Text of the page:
After isolating and diluting infected sheep’s blood, he found that anthrax was just as active as the original. He produced a vaccine for anthrax in 1882 which was publicly tested, educating the public about vaccination.

Pasteur’s experiment:


  1. Fill twolong neck flasks with nutrient broth.
  2. Heat and bend oneof the flask necks into a swan neck
  3. Boilboth broths to kill any microbes
  4. Leavefor a number of days
  5. Examinethe colour of each broth


Other modifications to his experiment included snapping the neck off the bent flask once finished or pouring the condensation which trapped dirt back into the flask.

Both broths were composed the same, and both were boiled so no microbes were present. The broth that was exposed to the environment spoiled, while the broth which was not exposed did not.

However, the swan neck flask still allowed air to diffuse through the layer of water in the neck while trapping microbes. Since the flask still had access to air, the germs did not simply appear, they had to come from somewhere in the environment.

Content Descriptor: Assess the causes and effects of diseases on agricultural production, including but not limited to:

Plant diseases: (7.1.7)

Citrus canker:

  • Causedby bacterium Xanthomonas citri
  • Formslesions on stems, leaves and fruit
  • Notifiabledisease – if found must be reported to authorities
  • Outbreakin 2005 had high economic impact
  • Australiawas declared free of citrus canker in 2009

Wheat rusts:

  • Causedby several species of fungi
  • Causedamage to various parts of plants
  • Spreadby spores
  • Controlledvia fungicides and resistant strains

Potato moth:

  • Destructivepest of potatoes
  • Caterpillarfeeds on the leaves and tubers
  • Insecticideskill caterpillars

Karnal bunt of wheat:

  • Notifiablefungal disease
  • Attacksflowers and invades what kernels
  • Highlyinvasive and threat to wheat industry
  • Molecularprobes can detect spores
  • Significantcost of identification and restriction

Animal diseases: (7.1.8)

Internal parasites:

  • Roundworms and flatworms affect agricultural animals reducing productivity and causinghigher mortalities


  • Bacterialinfection caused by Bacillus anthracis
  • Affectsmany species of livestock and humans
  • Notifiabledisease – if found must be reported to authorities
  • Cansurvive in alkaline soil, infecting animals once they are exposed
  • Bloodtests can identify
  • Antibioticsuseful in early stages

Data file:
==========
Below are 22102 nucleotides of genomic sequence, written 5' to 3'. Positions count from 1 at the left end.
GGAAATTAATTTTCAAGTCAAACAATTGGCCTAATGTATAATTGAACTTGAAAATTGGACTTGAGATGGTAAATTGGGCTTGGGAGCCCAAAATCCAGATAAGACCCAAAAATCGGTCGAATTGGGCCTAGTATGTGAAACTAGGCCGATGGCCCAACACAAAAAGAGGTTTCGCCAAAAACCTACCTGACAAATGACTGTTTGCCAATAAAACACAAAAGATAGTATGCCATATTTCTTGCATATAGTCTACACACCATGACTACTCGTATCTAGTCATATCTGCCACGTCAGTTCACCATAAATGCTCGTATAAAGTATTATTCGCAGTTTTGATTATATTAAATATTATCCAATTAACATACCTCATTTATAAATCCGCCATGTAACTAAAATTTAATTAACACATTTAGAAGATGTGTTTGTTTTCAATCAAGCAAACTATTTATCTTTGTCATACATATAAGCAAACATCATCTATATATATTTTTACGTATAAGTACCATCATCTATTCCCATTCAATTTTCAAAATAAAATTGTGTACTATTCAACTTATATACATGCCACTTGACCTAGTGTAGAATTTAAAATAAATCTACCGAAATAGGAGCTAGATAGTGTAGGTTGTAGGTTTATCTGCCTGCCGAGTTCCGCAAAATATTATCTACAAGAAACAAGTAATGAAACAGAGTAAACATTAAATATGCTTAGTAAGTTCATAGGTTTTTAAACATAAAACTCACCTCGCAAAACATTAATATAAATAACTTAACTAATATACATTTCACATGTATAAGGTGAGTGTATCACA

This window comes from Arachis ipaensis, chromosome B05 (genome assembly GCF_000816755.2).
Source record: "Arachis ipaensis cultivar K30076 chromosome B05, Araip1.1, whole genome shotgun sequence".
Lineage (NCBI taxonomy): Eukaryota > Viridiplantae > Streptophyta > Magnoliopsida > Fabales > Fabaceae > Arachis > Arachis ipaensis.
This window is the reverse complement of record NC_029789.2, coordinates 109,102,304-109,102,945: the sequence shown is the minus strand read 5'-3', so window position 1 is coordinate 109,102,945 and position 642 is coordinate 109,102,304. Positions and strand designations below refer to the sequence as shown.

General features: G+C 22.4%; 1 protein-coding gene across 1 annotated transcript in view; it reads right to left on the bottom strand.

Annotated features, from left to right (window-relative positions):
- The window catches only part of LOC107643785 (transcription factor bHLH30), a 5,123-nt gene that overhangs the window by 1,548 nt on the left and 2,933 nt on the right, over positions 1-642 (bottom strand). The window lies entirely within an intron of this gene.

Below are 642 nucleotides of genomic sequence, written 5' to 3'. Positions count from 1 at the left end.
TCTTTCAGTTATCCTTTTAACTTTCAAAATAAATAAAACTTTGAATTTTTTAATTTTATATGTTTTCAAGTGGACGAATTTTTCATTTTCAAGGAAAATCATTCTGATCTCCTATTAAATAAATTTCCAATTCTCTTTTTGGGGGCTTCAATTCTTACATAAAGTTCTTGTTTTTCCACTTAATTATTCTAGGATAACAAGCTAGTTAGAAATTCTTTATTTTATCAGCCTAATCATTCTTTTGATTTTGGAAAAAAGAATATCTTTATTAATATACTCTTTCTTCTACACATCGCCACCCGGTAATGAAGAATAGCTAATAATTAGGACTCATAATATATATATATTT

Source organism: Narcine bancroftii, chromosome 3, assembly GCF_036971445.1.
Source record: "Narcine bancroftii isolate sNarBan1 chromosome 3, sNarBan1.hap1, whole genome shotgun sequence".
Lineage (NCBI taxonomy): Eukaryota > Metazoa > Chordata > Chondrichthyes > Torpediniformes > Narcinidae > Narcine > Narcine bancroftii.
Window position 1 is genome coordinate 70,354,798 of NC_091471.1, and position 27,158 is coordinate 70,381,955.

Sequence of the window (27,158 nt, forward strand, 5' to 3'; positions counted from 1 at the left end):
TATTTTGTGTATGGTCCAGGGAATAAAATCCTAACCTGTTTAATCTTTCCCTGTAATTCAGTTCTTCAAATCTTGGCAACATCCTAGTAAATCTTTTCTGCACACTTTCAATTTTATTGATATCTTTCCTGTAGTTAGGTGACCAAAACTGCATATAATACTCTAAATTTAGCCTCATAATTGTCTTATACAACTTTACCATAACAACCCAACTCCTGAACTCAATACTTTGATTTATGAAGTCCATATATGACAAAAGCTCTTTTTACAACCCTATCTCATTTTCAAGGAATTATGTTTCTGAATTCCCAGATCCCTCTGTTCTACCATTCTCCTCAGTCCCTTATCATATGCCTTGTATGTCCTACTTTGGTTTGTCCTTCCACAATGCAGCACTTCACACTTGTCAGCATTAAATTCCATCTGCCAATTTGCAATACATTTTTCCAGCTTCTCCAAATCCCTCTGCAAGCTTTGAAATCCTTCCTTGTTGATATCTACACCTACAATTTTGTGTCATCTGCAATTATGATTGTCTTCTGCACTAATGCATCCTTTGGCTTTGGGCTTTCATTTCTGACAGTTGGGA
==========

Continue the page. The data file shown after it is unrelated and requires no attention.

• Relatedcosts include:
  • Disposalof infected carcasses
  • Animaldeath
  • Treatment
  • Vaccination
  • Consumerrejection


  • AustralianBat lyssavirus
  • Relatedto rabies, transferred through bites
  • Causesseizers and inflammation
  • Presentin all bat populations
  • Affectedno agriculture


  • Causedby species of blowflies
  • AffectAustralian sheep
  • Layeggs in sheep, maggots eating tissue causes wounds and attracting more flies
  • Preventionincludes:
  • Removingtails
  • Shearingand chemical treatments
  • Higheconomic impact and decreased productivity

Content Descriptor: Compare the adaptations of different pathogens that facilitate entry into and transmission between hosts: (7.1.9)

Complex life cycles:

  • Manypathogens live in multiple hosts
  • Thehost of sexual reproduction is called the primary host
  • Thehost of asexual reproduction is the secondary or intermediate host
  • Complexlife cycles take advantage of an aspect of the host:
  • Malariais carried by the insect vector Anpheles mosquito
  • Yersinia pestis which causes bubonic plague blocks the digestive tracts of fleas, forcingthem to vomit to remove the blockage

Attachment structures:

  • Bacteriahave adhesion proteins to help them bind to surfaces
  • Adhesionstructures include fimbriae (short) and pili (long)

Active transport:

  • Virusesbind to receptors triggering endocytosis into cells

Resistant structures:

  • Structureswhich help them live outside the host
  • Endospores are tough and extremely resistant spores which survive outside of hosts. Anexample of this is anthrax
  • Virusoutside of host is called virion, some viruses cannot survive for long, such as HIV
  • Viral envelopes help the virus avoid the host immune system, however it often means they arenot very virulent outside of the body

Inquiry Question Review: How are diseases transmitted? (7.1.10)

You should be able to:

  • Describea variety of diseases and how they spread
  • Understandthe process to test for microbial contamination through experimental methods
  • Describeand assess the scientific importance of the work of Koch and Pasteur